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Thursday, April 30, 2015

Kurt Gödel's Incompleteness Theorems meanings

Who was Kurt Godel
"Gödel showed that within a rigidly logical system such as Russell and Whitehead had developed for arithmetic, propositions can be formulated that are undecidable or undemonstrable within the axioms of the system. That is, within the system, there exist certain clear-cut statements that can neither be proved or disproved. Hence one cannot, using the usual methods, be certain that the axioms of arithmetic will not lead to contradictions … It appears to foredoom hope of mathematical certitude through use of the obvious methods. Perhaps doomed also, as a result, is the ideal of science - to devise a set of axioms from which all phenomena of the external world can be deduced."
See numerous explanations @ Miskatonic University Press

Gödel’s Incompleteness Theorem says:

“Anything you can draw a circle around cannot explain itself without referring to something outside the circle – something you have to assume but cannot prove.”

Stated in Formal Language:

Gödel’s theorem says: “Any effectively generated theory capable of expressing elementary arithmetic cannot be both consistent and complete. In particular, for any consistent, effectively generated formal theory that proves certain basic arithmetic truths, there is an arithmetical statement that is true, but not provable in the theory.”

The Church-Turing thesis says that a physical system can express elementary arithmetic just as a human can, and that the arithmetic of a Turing Machine (computer) is not provable within the system and is likewise subject to incompleteness.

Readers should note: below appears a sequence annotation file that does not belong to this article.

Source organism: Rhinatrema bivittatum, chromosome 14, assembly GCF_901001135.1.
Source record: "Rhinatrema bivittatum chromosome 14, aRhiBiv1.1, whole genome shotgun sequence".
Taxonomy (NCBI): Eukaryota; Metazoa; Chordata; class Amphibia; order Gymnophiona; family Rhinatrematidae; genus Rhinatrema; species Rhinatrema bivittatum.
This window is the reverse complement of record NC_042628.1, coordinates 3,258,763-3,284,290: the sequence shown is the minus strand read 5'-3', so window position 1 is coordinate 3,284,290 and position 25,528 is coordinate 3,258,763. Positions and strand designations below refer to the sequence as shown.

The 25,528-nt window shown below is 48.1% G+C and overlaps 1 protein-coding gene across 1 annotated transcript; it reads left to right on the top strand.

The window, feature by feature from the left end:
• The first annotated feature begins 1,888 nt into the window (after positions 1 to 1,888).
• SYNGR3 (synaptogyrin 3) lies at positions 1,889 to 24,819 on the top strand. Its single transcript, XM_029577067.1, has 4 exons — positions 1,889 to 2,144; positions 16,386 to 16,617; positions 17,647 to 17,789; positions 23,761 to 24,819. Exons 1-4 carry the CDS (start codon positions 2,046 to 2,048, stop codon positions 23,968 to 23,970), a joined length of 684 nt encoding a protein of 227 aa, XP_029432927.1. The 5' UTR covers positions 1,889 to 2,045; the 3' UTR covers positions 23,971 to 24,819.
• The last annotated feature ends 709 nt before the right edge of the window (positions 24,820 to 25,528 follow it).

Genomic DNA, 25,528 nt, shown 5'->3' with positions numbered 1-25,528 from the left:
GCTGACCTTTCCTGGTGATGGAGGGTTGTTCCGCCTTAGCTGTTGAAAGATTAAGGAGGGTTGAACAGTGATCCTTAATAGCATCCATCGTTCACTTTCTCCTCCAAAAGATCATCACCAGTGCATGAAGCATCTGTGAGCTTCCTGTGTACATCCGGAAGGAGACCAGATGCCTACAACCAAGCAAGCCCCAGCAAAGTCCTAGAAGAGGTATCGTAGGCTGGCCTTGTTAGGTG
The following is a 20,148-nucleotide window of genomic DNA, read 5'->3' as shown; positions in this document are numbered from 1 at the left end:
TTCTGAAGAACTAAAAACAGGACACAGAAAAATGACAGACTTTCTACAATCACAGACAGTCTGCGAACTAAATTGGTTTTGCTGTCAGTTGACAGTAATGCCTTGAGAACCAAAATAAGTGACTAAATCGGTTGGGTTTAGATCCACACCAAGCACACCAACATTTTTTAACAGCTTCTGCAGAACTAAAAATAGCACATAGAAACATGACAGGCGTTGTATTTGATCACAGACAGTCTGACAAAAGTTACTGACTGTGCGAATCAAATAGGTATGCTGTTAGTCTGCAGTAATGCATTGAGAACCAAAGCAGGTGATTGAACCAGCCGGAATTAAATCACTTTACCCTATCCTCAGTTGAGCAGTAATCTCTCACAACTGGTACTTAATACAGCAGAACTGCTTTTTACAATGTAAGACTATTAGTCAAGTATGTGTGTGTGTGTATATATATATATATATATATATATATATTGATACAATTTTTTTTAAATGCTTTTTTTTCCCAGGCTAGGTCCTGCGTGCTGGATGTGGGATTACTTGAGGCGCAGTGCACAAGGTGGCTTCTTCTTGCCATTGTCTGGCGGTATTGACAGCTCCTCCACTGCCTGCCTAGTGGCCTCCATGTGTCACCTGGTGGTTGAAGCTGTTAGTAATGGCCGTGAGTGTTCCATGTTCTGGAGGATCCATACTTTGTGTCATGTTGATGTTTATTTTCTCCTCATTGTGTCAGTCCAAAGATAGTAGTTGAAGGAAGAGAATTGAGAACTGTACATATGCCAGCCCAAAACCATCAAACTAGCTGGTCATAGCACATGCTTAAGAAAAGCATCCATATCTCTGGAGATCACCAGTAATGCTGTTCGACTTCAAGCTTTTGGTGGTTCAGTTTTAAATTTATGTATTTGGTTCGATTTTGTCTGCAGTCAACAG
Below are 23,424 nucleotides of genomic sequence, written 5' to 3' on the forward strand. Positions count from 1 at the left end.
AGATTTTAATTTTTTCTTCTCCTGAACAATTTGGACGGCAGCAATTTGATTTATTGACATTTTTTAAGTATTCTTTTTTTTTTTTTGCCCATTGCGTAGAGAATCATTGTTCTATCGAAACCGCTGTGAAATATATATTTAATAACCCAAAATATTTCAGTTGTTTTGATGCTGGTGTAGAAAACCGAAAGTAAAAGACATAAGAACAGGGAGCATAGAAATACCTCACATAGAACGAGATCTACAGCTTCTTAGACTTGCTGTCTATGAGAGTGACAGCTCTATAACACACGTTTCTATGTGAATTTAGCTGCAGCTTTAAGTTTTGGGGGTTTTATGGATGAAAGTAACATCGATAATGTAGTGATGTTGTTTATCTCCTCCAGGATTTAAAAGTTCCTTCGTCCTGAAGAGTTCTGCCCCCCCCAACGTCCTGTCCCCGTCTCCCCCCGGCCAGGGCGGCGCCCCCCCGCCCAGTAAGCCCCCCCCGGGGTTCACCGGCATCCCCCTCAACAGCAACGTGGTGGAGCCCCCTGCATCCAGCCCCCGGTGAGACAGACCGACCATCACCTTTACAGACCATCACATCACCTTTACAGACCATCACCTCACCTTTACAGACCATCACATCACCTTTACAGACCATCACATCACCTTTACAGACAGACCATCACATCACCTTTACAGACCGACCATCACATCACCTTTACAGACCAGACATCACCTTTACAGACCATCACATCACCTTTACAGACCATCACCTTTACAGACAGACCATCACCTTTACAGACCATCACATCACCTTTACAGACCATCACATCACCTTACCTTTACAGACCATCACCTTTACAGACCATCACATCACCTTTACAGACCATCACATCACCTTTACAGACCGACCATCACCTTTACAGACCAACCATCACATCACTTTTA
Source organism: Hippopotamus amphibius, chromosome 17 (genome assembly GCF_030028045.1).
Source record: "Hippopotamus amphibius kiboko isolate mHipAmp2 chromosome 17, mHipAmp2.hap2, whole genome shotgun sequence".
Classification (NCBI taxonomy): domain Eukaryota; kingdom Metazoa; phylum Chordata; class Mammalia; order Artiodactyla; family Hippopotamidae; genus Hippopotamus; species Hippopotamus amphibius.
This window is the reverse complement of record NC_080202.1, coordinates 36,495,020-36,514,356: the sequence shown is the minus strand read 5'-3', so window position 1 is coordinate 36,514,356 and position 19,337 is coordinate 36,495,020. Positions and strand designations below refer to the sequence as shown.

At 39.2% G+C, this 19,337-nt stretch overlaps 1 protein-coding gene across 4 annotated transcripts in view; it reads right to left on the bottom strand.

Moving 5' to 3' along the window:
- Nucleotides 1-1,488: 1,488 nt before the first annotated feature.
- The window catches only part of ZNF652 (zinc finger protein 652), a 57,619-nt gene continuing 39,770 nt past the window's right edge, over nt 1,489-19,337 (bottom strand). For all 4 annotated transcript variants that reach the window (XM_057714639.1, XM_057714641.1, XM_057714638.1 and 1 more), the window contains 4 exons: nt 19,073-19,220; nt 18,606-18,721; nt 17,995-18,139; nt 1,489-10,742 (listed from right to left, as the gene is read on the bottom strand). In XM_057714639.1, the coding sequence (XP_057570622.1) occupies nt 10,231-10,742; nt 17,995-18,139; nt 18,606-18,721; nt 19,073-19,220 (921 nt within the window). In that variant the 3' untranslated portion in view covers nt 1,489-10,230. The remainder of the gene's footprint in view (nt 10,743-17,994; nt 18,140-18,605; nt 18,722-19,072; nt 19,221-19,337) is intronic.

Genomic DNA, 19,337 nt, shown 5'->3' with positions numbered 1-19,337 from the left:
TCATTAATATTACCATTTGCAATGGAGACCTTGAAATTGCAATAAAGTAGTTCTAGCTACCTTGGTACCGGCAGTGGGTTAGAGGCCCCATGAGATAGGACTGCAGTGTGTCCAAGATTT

Any physical system subjected to measurement is capable of expressing elementary arithmetic. (In other words, children can do math by counting their fingers, water flowing into a bucket does integration, and physical systems always give the right answer.)

Therefore the universe is capable of expressing elementary arithmetic and like both mathematics itself and a Turing machine, is incomplete.


1. All non-trivial computational systems are incomplete

2. The universe is a non-trivial computational system

3. Therefore the universe is incomplete

You can draw a circle around all of the concepts in your high school geometry book. But they’re all built on Euclid’s 5 postulates which are clearly true but cannot be proven. Those 5 postulates are outside the book, outside the circle.

You can draw a circle around a bicycle but the existence of that bicycle relies on a factory that is outside that circle. The bicycle cannot explain itself.

Gödel proved that there are ALWAYS more things that are true than you can prove. Any system of logic or numbers that mathematicians ever came up with will always rest on at least a few unprovable assumptions."

See entire explanation @ Perry Marshall (dot) com

More Info..

  1. Godel's Incompleteness Theorem By Dale Myers @ Hawaii EDU
  2. @ Scientific American
  3. @Wikipedia
  4. Wolfram MathWorld
  5. @ Stanford Encyclopedia of Philosophy